If you’re into lighting in your PC, there are hundreds of choices out there for your fans in a wide range of colors and styles. PC fans were the first components to show up with their own built-in lighting years ago and they’ve kept pace with the trends.
Single-color illumination is still a thing, and fans are available in any color you could want. RGB is solidly entrenched in PC building though, and RGB fans are everywhere. Standard RGB and digital addressable RGB fans are easy to find and inexpensive. The differences really lie in the lighting placement on the fans and the diffusers used.
Like any choice on something as aesthetic as lighting, make your own call.
One interesting development came to market in 2017. Phanteks introduced their Halo series of RGB fan frames. Designed to mount to an existing fan, halo frames let you make any fan you want an RGB fan. This is great news for RGB enthusiasts, as many RGB fans focus on that aspect and not on performance. Halos offer the best of both.
Once you’ve found the perfect fans for your PC, there are accessories to go with them. Offering advantages in silence, performance and appearance, some of these might find a home with your new fans.
Some fans that are quiet when running in your hand can be loud when mounted. Vibrations from the fan can run through your case, causing high-pitched noise. Fan silencers are made to stop that noise by blocking or absorbing those vibrations.
One form of fan silencer is the mounting gasket. These are usually rubber or silicone and made to the shape of the fan. They mount between the fan and your case to prevent fan vibrations from reaching it.
Rubber mounting pins are another example of a fan silencer. They take the place of your mounting screws, offering both isolation (the fan isn’t in contact with the case) and vibration absorption.
Fan shrouds are simple spacers that are placed between the fan and whatever it is that it’s cooling. The air flow pattern of an axial fan has a “dead spot” at the point of origin as the air leaves the fan. This is a kind of airflow shadow caused by the fan’s hub, which obviously moves no air.
The dead spot vanishes a short distance from the fan as the air in motion joins together. A shroud provides a space for this to happen before the air contacts whatever it is that it’s supposed to be cooling.
Fan grills serve to keep things out of a spinning fan that shouldn’t be in it and are also often part of the look of a custom PC. Available in nearly any shape and design you can imagine, fan grills can offer a truly custom aspect.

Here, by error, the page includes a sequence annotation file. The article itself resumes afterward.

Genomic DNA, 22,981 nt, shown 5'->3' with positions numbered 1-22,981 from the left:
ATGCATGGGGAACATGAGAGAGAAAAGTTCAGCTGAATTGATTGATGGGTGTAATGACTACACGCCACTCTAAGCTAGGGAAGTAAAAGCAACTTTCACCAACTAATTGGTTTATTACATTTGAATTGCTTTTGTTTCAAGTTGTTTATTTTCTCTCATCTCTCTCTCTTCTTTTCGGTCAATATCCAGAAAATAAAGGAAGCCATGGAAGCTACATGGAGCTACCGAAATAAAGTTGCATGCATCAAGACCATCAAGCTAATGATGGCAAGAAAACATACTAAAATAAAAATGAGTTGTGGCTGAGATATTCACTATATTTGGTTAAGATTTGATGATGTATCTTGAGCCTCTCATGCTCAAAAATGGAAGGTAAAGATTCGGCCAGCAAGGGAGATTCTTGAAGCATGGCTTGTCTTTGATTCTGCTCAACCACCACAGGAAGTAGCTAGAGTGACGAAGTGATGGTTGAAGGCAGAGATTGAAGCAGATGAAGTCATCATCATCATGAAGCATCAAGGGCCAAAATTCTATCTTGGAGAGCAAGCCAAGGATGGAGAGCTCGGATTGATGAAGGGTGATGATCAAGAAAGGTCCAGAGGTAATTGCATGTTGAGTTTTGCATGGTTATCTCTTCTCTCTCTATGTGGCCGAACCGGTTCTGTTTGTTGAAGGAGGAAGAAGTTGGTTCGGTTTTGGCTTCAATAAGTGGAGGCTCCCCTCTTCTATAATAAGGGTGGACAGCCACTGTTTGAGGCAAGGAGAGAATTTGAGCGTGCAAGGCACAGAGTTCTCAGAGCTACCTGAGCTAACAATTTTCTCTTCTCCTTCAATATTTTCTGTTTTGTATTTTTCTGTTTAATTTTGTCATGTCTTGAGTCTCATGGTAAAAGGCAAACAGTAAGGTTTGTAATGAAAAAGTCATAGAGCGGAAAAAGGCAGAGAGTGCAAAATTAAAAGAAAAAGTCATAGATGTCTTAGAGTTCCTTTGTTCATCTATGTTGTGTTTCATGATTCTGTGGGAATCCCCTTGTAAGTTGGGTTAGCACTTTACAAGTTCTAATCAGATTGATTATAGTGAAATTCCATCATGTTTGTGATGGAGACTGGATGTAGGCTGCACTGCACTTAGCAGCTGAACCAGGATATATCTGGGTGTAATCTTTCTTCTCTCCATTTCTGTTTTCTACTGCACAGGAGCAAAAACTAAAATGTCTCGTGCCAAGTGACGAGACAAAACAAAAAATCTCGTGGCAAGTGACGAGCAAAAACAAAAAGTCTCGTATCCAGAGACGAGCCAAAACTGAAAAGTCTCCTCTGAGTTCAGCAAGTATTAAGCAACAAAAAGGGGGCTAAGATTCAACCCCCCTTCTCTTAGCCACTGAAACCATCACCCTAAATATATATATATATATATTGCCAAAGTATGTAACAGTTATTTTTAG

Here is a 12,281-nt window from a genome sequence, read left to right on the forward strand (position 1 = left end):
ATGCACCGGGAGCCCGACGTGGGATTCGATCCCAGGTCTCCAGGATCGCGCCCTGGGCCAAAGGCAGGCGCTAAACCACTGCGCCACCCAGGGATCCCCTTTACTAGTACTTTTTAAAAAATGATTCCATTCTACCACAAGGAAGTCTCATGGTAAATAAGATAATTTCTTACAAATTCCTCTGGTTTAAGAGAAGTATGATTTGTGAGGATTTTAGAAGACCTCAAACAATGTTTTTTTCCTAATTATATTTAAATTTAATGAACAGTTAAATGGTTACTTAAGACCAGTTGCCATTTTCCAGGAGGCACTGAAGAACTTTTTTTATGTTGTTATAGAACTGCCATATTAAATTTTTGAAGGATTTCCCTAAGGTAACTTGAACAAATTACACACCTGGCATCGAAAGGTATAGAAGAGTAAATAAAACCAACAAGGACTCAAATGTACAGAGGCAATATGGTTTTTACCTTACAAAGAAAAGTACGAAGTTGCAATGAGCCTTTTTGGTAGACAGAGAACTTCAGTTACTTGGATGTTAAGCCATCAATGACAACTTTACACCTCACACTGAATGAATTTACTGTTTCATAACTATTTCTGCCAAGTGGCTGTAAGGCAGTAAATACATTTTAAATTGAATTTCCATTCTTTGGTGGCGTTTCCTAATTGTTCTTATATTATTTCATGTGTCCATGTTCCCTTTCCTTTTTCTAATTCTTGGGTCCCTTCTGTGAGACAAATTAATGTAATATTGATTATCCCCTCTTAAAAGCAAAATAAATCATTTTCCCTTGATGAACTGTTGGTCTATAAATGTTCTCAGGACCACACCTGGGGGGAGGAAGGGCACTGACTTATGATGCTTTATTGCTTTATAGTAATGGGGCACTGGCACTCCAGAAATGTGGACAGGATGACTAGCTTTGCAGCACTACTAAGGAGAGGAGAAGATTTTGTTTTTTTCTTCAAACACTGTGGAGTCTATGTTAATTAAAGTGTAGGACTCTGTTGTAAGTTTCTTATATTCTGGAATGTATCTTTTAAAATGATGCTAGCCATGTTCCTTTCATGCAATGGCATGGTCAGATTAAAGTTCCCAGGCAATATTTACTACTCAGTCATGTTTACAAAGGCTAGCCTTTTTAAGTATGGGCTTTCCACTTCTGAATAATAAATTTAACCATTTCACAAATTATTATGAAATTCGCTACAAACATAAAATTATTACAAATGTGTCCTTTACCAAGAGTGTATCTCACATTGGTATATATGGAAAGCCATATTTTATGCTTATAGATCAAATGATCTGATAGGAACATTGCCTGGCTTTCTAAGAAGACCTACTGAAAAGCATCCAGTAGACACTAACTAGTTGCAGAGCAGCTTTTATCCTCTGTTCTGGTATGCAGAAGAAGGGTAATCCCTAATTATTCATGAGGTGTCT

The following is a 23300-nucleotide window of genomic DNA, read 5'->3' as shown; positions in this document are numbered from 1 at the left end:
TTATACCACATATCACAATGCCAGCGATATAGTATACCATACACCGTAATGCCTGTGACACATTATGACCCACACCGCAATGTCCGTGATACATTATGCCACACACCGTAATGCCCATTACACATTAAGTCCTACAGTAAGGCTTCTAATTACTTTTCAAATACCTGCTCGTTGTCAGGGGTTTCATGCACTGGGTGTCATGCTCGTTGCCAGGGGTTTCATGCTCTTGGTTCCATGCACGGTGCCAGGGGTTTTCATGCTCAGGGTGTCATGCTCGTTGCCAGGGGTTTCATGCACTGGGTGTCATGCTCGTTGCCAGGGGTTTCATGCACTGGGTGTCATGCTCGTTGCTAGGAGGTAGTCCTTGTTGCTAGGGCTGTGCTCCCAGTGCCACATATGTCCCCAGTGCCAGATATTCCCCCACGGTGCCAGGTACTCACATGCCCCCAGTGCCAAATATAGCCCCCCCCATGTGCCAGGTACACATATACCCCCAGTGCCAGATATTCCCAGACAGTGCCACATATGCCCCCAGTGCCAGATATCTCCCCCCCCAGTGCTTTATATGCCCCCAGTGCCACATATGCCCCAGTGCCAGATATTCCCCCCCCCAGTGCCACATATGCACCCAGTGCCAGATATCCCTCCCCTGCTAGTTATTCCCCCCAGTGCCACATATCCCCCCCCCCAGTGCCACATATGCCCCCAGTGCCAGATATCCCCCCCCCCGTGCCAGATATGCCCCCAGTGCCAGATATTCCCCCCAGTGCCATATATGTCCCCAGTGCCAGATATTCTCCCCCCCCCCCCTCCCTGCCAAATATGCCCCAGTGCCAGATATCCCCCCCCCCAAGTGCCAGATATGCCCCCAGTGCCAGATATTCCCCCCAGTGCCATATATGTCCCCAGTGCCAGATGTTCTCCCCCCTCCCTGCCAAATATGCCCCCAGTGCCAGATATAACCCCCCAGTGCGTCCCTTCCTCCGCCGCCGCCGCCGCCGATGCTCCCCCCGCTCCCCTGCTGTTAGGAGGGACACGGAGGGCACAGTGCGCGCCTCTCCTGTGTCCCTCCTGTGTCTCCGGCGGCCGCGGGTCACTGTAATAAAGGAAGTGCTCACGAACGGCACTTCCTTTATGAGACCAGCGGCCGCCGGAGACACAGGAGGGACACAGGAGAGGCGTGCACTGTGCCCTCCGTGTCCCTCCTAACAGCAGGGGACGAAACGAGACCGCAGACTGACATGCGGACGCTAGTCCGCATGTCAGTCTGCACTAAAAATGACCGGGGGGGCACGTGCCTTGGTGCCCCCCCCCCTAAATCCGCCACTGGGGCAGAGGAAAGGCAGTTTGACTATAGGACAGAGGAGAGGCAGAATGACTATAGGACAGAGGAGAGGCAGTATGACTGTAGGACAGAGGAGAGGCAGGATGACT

Be aware though – fan grills can and will change the noise characteristics of your fan. By adding a grill of any kind you’re changing the air flow patterns and that will change the sound.
If you have multiple fans that you need to operate from one source like a motherboard fan header, you’ll need a splitter.
Splitters simply multiply the number of circuits that a power source can service. A 4-way splitter will have a single connector for power input and four connectors for fans.
Always be sure that whatever power source you’re using offers enough current to power all the loads you add to it. Motherboard fan headers are often limited to one amp of current.
If you’ve got several fans in your system you may not have enough fan headers on your motherboard to offer the typical software control of fan speeds. If that’s the case you may want to look into a fan controller.
Fan controllers come in sizes from tiny single-fan models to huge dual-bay setups that can control a dozen fans or more. They can be manual, automatic or both and some can also control lights or pump speed.
Manual fan controllers will have a single control for a single output header. These can be knobs, sliders or simple toggle switches. Each control changes the speeds for that single header and any fans connected to it.
Automatic fan controllers can be as simple as a thermally-controlled on/off switch that turns fans on at a specified temperature and off at another, or as complex as a fully-featured motherboard will offer. Fan curves set for noise control, maximum performance or even custom curves made by the user are possible with automatic fan controllers.
Another option for controlling multiple fans is a fan hub. A fan hub can send a single control signal to several fans simultaneously. Some have separate power input via SATA or 4-pin (Molex) connection also.